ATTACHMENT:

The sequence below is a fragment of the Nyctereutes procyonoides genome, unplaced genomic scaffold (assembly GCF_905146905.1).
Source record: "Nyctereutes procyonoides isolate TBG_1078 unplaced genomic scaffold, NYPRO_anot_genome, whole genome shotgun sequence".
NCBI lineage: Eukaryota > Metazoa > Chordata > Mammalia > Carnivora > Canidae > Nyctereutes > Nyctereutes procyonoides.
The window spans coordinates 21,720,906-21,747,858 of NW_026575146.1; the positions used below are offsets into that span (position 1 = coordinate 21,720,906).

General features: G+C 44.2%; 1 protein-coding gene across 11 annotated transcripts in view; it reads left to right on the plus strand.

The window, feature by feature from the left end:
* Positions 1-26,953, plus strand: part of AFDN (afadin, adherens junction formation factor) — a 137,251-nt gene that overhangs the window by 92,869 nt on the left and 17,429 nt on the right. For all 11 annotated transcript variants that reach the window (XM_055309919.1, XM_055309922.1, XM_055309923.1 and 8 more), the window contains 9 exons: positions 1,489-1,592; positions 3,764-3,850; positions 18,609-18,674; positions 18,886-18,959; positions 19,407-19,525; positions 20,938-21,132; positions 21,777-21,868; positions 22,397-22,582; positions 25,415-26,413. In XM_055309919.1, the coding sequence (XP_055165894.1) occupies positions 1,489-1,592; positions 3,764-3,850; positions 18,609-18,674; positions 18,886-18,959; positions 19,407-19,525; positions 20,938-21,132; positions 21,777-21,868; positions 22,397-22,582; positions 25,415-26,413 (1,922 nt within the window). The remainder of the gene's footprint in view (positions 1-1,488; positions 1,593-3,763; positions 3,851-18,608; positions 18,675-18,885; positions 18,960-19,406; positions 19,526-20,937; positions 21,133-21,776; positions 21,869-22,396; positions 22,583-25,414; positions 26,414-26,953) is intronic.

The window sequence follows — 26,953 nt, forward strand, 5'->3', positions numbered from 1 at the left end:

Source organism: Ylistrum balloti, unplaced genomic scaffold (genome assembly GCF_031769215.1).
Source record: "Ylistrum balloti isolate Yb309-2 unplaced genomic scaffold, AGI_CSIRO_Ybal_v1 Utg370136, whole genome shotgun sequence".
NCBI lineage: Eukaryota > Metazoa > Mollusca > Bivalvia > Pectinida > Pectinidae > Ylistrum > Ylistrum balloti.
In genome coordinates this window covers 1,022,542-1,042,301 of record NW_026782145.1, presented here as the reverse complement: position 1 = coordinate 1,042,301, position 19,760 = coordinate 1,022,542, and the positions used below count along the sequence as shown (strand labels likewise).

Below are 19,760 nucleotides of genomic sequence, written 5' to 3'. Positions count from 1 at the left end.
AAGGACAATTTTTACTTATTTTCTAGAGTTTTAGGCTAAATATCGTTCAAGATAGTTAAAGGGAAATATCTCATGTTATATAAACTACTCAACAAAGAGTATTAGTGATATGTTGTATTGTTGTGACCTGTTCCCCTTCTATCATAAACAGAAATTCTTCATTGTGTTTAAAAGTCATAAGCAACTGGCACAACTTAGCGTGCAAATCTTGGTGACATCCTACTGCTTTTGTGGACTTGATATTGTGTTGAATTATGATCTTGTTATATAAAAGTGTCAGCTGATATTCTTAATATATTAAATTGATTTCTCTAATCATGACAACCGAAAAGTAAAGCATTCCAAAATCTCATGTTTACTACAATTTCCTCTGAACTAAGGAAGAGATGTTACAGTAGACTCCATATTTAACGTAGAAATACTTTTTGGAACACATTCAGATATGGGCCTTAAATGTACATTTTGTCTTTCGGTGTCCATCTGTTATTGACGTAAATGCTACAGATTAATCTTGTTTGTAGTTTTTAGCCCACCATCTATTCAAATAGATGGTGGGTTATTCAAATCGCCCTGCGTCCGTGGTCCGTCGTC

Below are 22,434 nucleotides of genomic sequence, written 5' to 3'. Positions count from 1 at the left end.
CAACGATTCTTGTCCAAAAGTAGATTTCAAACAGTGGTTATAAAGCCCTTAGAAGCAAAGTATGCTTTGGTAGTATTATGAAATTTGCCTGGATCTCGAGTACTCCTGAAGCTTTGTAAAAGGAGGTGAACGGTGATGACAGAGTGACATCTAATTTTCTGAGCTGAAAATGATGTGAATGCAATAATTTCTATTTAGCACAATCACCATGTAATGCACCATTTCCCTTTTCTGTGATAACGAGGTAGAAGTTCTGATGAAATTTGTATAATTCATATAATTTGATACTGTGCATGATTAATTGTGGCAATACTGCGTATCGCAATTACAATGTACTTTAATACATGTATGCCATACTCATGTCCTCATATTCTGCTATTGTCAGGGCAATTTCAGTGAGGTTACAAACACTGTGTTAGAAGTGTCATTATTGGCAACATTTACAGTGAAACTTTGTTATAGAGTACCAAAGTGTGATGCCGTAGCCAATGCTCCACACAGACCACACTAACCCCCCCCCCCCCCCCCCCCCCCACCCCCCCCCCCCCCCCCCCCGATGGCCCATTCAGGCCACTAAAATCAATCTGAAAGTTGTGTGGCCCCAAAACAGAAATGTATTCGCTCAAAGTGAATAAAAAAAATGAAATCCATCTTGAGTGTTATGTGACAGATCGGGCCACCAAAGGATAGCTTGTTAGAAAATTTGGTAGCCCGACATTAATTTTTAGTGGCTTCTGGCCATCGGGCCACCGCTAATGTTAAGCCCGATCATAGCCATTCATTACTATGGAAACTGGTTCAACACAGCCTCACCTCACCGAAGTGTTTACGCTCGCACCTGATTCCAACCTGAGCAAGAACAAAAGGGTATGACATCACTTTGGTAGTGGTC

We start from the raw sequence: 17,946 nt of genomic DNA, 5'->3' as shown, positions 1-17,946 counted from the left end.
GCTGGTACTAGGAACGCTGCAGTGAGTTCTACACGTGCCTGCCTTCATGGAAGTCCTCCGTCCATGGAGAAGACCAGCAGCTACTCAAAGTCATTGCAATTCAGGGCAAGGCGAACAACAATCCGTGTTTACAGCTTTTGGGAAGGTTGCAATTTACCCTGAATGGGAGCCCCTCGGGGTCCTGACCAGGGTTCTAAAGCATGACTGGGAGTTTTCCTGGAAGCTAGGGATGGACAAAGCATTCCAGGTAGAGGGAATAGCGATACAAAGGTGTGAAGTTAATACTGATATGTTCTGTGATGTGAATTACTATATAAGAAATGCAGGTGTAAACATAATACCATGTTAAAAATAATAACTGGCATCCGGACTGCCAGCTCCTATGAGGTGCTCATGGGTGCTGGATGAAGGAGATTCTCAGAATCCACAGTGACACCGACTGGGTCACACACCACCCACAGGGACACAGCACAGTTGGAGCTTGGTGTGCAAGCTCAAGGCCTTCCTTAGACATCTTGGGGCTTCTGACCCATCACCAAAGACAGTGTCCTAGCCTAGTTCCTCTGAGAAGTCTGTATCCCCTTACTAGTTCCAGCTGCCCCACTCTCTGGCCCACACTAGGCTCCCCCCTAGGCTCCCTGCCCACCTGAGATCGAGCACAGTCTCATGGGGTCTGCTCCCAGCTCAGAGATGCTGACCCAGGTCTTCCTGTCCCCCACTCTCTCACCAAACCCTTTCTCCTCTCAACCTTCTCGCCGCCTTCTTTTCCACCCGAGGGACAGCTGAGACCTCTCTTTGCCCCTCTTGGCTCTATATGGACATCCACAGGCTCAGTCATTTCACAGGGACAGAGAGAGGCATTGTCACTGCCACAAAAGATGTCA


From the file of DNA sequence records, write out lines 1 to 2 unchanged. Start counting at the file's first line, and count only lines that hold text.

The sequence below is a fragment of the Nyctereutes procyonoides genome, unplaced genomic scaffold (assembly GCF_905146905.1).
Source record: "Nyctereutes procyonoides isolate TBG_1078 unplaced genomic scaffold, NYPRO_anot_genome, whole genome shotgun sequence".